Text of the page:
“Rah-rah. Go team alkie.” She took a sip.

He had a good fake laugh; you had to pay attention to notice the artifice. But he’d made the effort. That was good.

He leaned forward and gazed down, ostensibly at her neck. “You going to turn red?”

“Yeah, but if you want to see the full Asian glow, wait until my second.”

“Sounds promising.”

She dipped into the small talk that she had found, over the years, worked in loud bars—simple, effective, forgettable. Her beer barely touched, his Dos Equis empty, she interrupted him.

“Look, it’s damn noisy in here. Do you want to go outside?”

Of course he did—she’d observed him unsuccessfully approaching women for weeks. As she got up, she snatched the woman’s purse and as they passed the trio handed it off. Outdoors she let him take charge of guiding her. He turned south and as they moved farther from the club, she smiled at him more. She squeezed his upper arm. “Do you take care of yourself?”


“You know, eat well, get enough sleep, exercise. It’s important.”

“Where did that come from?”

“I’m into health.” She looked him in the eyes. “Take nothing for granted. You know, watch what you eat every meal every day, go to sleep and wake appropriately, and so on. Set up routines that keep you healthy, wealthy, and lithe. You think I’m lithe, right?”

His face flashed an expression, and then he hid it. The topic had put him off and made her seem less perfect, which was all to the good because he’d be less likely to be second-guessing his luck.

“I don’t know about that. Seems like a lot of life you have no say over. For instance, you breathe what’s there. You fall asleep ‘cause your body gets tired. You could inherit bad genes. Everything good or bad hits you from the outside.” He tapped his head. “Only thing you control is what you think of it. No matter what life throws me I turn it into lemonade.”

“I monitor myself,” she continued. “Do you know about chi? You can control your body’s energy with breath and your mind. In Chinese medicine everything comes down to blood and chi. Everything.”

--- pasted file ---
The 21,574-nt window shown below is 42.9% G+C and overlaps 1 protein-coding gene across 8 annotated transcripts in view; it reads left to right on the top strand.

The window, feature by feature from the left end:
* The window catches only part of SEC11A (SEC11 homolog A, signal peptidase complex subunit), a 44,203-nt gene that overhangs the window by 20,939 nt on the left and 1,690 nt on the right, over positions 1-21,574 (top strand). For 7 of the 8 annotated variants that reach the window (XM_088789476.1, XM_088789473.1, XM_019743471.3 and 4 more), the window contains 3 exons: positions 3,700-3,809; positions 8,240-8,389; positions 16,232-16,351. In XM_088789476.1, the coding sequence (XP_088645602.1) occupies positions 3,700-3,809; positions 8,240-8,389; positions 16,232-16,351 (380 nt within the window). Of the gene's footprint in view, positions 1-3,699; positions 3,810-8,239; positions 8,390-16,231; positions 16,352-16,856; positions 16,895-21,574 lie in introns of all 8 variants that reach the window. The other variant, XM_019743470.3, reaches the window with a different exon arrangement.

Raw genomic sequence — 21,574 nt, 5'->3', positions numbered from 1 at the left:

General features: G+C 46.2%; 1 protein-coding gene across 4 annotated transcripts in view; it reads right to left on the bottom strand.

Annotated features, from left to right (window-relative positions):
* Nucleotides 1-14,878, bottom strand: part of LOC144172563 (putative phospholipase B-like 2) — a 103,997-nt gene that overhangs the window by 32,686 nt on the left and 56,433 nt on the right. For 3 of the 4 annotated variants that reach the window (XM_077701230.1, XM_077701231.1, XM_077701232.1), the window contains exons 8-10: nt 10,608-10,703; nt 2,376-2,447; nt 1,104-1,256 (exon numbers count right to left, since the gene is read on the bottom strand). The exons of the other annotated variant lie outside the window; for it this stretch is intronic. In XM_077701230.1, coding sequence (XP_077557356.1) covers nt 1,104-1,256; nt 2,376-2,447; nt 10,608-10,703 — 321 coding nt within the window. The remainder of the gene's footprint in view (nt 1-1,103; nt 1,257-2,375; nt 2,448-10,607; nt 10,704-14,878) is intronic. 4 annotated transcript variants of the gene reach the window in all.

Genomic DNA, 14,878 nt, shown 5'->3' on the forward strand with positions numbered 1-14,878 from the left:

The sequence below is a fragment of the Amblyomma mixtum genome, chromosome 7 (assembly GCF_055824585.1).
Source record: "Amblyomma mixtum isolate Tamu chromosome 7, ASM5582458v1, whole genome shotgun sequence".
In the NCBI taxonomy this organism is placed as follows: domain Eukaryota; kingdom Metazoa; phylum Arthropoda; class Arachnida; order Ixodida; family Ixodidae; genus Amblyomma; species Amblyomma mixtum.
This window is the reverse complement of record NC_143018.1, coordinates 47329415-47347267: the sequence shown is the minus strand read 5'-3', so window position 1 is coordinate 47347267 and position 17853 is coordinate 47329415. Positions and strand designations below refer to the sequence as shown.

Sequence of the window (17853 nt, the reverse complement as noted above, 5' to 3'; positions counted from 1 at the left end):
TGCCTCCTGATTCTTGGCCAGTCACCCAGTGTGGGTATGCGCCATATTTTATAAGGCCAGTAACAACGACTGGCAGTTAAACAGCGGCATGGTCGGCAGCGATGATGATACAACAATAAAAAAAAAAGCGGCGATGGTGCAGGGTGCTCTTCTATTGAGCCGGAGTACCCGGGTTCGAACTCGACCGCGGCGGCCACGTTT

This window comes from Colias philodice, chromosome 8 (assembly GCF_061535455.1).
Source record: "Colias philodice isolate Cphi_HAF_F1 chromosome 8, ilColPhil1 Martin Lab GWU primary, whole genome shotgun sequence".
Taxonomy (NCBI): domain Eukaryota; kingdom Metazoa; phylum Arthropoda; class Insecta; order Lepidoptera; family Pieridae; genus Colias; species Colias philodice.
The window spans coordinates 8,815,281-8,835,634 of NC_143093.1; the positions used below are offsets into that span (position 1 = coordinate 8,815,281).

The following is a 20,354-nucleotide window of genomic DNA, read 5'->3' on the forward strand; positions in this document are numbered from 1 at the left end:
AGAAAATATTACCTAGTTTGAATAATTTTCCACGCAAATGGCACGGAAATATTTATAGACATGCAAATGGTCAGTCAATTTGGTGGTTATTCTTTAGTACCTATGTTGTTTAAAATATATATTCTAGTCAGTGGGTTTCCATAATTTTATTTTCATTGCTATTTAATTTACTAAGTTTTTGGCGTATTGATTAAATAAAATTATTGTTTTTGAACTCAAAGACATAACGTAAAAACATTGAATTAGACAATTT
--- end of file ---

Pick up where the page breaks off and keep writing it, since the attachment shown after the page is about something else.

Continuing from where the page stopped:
She could see him starting to reconsider. “Hey,” she said, “I feel like coffee.”

“What? Sure. Anywhere in mind?”

She gathered a deep breath and leaked it out, as if considering. “I’m burnt out on crowds and noise, and any coffee shop will be full of people and canned music of which I might like, oh, one out of ten songs, maybe. Do you live close by?”

She felt him tense. He hesitated, as if it was going too easily, then agreed and switched their direction. To relax him again she went back to the bland bar talk. Two blocks later they turned down a side street, almost an alley.

“Here we are.”

She squinted—the nearest streetlight was burned out—at his car, a cobalt blue hatchback with tinted windows. In the shadows the license plate was unreadable. She slipped in, unclipped her purse, and put it on her lap. He settled into his seat and fumbled with the keys before getting the car started.


His house, at the end of a driveway that curved through tall evergreens and rampant bushes, was small and nondescript. The porch light had either burned out or was off, and when the automatic door on the garage rose that one did not come on either. She waited to get out until he had crossed the floor and flipped on the light, and she followed him, her hand partially in her purse, through the mud room connecting to the kitchen. She noted that anyone could easily transfer things from house to car or vice versa without being seen. He led her to the living room: a minimal mishmash of cheap furnishings and subdued colors, closed Venetian blinds, no visible books or magazines, an open laptop on the coffee table, worn brown carpet, and to the right a hall with the inevitable bathroom and bedroom doors. It smelled like someone twice as old lived here.

“I like this place. So open. I take sugar, no cream.”

“Coming up.”

When he left, she checked the mail on his table. All bills and junk, nothing personal.


The coffee was taking forever, he felt. Inside he was already boiling. He could taste his desire, and she would not label it healthy. No, sir. She had been so easy so far; he didn’t see any impediments now. “How many spoonfuls?” he called out as he dribbled powder into her cup.

“Just one.”

He placed the vial back in the hollow and patted the tile into place. Sugar, then coffee, went into her cup. He stirred thoroughly.

She was on the couch, fingers knit across her shins. He set her cup on the table and sat beside her, not too close. He took a sip and put down his cup.

She turned to him and reached for his head. He started, then relaxed, expecting her to pull him to her lips, but she put her thumbs at the apex of his ears and arced her index fingers like calipers.